Hamilton sees improvement in knee, takes BP

Rangers outfielder hopes to resume pinch-hitter role soon

Hamilton sees improvement in knee, takes BP

ARLINGTON -- Rangers outfielder Josh Hamilton has resumed taking batting practice in the hopes of resuming his role as a pinch-hitter as early as Sunday.

Hamilton underwent "cleanup" surgery on his left knee Friday morning and started taking batting practice on Wednesday. Hamilton said he noticed significant improvement immediately after the surgery.

"I am a lot better than I was," Hamilton said Thursday afternoon. "As soon as I got out of surgery, the first thing I tried to do was straighten the knee and see if I could fire up my quad [muscle]. I could ... it felt a lot better.

"Every day it has gotten better. Yesterday I took swings in the cage to see how I felt today. Everything is good so I'll do that again today, run on the treadmill and taking batting practice. You just don't know what they'll do once they get in there but it went good. Now it is how quickly you'll recover and not have any setbacks."

Hamilton, who was acquired from the Angels on April 27 and activated on May 25, has been on the disabled list twice this season. He missed almost all of June with a strained left hamstring and was sidelined Aug. 16-31 because of the pain in his knee. He was activated at the beginning of September as a pinch-hitter. He had just two at-bats before deciding to have surgery.

"I still harbor hopes of playing the field but at least pinch-hit and run the bases, and not get pinch-run for," Hamilton said. "That's the first step. We'll see how that goes, keep working on the running and get back out there as soon as possible. I'm not worried about the knee, but I have been out of a baseball routine for awhile so you want to make sure the legs are strong and don't pull anything when you get in there.

"Maybe pinch-hit by Sunday and go from there."

Manager Jeff Banister said the Rangers would wait until Hamilton has been cleared by the medical staff.

"We're not looking to force anything," Banister said. "The man had surgery. He had a repair. He's got to heal. When they deem him ready and he's on board, we'll take him back. I'm not sure what we'll get past pinch-hitting but if we get more it will be a huge plus."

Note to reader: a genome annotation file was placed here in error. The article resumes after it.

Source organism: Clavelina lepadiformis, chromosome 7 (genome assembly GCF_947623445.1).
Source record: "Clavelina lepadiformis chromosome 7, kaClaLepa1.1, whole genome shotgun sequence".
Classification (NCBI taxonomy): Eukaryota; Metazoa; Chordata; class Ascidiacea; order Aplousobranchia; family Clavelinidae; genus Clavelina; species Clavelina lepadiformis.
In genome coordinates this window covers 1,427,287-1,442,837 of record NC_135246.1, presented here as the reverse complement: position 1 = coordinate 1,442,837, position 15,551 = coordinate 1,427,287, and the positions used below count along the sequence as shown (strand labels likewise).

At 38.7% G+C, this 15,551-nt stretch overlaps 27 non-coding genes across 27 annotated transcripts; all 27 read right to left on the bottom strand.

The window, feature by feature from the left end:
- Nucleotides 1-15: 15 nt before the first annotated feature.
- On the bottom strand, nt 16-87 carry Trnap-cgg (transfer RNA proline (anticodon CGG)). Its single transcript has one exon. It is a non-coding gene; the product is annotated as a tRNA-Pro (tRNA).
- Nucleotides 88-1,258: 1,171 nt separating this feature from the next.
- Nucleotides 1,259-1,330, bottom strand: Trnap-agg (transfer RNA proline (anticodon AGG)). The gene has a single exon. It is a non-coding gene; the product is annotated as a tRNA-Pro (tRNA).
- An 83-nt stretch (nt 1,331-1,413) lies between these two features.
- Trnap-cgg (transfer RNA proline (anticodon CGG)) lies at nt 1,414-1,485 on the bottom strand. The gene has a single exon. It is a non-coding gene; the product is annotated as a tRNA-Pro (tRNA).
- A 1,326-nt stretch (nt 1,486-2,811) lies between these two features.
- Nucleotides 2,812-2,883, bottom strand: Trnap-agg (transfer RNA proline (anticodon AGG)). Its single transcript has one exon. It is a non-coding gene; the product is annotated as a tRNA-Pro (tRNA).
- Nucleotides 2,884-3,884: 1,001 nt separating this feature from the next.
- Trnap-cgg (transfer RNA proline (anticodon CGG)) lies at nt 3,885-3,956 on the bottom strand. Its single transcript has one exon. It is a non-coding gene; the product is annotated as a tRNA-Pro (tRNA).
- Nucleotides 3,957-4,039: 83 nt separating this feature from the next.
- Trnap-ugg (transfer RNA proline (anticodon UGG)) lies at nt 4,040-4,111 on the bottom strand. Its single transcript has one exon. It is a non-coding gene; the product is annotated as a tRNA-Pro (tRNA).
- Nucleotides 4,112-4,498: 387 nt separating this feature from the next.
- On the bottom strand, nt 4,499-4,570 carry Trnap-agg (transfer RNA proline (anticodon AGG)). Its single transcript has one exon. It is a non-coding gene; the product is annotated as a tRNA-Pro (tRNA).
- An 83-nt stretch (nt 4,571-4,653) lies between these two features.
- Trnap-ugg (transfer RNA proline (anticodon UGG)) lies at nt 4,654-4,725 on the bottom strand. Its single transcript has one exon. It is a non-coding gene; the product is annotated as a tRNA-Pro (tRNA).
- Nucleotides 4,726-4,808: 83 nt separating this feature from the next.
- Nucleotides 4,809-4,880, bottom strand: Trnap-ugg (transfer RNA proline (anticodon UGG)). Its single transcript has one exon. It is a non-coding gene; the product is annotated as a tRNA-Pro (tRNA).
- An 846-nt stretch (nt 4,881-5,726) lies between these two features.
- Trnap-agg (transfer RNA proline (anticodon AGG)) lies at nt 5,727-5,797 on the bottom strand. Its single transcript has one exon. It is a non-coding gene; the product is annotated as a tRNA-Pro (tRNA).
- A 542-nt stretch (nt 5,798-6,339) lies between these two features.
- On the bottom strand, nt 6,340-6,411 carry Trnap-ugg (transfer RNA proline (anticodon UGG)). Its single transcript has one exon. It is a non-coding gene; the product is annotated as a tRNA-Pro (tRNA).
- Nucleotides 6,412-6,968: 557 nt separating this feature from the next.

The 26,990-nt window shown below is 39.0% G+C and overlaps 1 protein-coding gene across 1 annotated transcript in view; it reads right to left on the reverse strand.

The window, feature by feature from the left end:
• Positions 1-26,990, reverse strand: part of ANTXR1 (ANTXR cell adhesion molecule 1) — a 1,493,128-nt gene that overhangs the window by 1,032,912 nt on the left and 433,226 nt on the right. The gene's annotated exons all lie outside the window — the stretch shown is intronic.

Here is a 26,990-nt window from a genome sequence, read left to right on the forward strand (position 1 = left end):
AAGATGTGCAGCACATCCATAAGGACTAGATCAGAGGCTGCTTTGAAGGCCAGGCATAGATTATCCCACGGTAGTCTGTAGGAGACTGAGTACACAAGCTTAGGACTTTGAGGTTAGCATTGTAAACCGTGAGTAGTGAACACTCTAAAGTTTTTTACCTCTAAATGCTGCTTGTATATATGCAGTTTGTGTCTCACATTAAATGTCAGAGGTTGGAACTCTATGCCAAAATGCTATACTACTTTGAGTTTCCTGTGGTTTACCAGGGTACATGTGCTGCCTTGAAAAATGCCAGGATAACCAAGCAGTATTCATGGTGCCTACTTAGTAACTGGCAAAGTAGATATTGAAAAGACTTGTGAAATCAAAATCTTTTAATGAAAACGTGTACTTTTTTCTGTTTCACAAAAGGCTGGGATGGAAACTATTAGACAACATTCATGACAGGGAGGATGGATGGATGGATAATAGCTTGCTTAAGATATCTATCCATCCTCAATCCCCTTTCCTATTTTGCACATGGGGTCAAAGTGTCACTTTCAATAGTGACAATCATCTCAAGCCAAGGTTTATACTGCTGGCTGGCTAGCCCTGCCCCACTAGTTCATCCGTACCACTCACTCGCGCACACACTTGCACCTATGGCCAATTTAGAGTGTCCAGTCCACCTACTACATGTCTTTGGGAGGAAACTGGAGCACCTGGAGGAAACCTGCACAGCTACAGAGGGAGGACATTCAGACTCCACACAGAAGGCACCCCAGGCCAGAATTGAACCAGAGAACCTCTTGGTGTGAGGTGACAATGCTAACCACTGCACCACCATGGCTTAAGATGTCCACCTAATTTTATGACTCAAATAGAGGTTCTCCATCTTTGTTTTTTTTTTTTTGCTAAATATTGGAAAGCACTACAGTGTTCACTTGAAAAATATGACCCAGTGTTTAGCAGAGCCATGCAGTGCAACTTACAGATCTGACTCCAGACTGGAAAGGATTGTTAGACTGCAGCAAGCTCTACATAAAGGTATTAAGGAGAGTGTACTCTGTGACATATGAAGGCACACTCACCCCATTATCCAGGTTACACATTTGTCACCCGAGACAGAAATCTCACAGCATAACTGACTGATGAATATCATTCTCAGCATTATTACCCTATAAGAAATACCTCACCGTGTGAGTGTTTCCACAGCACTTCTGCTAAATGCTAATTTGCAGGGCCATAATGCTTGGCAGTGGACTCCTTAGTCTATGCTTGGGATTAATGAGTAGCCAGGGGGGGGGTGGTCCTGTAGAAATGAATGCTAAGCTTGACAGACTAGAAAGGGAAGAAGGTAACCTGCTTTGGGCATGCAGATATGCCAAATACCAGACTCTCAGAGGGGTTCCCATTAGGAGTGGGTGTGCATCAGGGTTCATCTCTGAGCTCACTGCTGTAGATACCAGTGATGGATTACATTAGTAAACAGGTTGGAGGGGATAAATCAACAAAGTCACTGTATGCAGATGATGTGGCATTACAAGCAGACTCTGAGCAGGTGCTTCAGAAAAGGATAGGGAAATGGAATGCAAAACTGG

With Hamilton out, the Rangers have been going with Mike Napoli in left field. It began with him playing against left-handers but Napoli started again on Thursday with right-hander Lance McCullers on the mound. Napoli is 2-for-2 with a home run off McCullers.

"I just like our fans chanting 'Nap-O-Li,'" Banister said.

Napoli has started four of five games in left, the first time he ever played the position. He did not catch a fly ball in his first three games but did throw out a runner on Wednesday.

"I like the look and how it stretches out the lineup ... the impact it has had on our lineup," Banister said.

The Rangers have had 12 players start in left field this season. Hamilton is still the leader with 27 starts and he has admired what Napoli has done for the Rangers.

"Seeing him out there is pretty special," Hamilton said. "He is going to do what he can to help the team. He doesn't complain about it or refuse to do the work. That is the type of guy you want on your team."

Worth noting

• The Rangers scored nine runs off of Astros starter Dallas Keuchel on Wednesday. It's the seventh time in Major League history that a team has scored nine runs off a pitcher who started the All-Star Game. The last time was in 2005 when the Brewers scored nine runs off the Cardinals' Chris Carpenter.

Bobby Wilson's home run on Wednesday was his first since Aug. 31, 2012 with the Angels. It came off of Mariners pitcher Kevin Millwood.

• Former Rangers first baseman Rafael Palmeiro has been signed to play three games with the Sugarland Skeeters of the independent Atlantic League. Palmeiro, 50, will play alongside his oldest son Patrick.

T.R. Sullivan is a reporter for MLB.com. Read his blog, Postcards from Elysian Fields, follow him on Twitter @Sullivan_Ranger and listen to his podcast. This story was not subject to the approval of Major League Baseball or its clubs.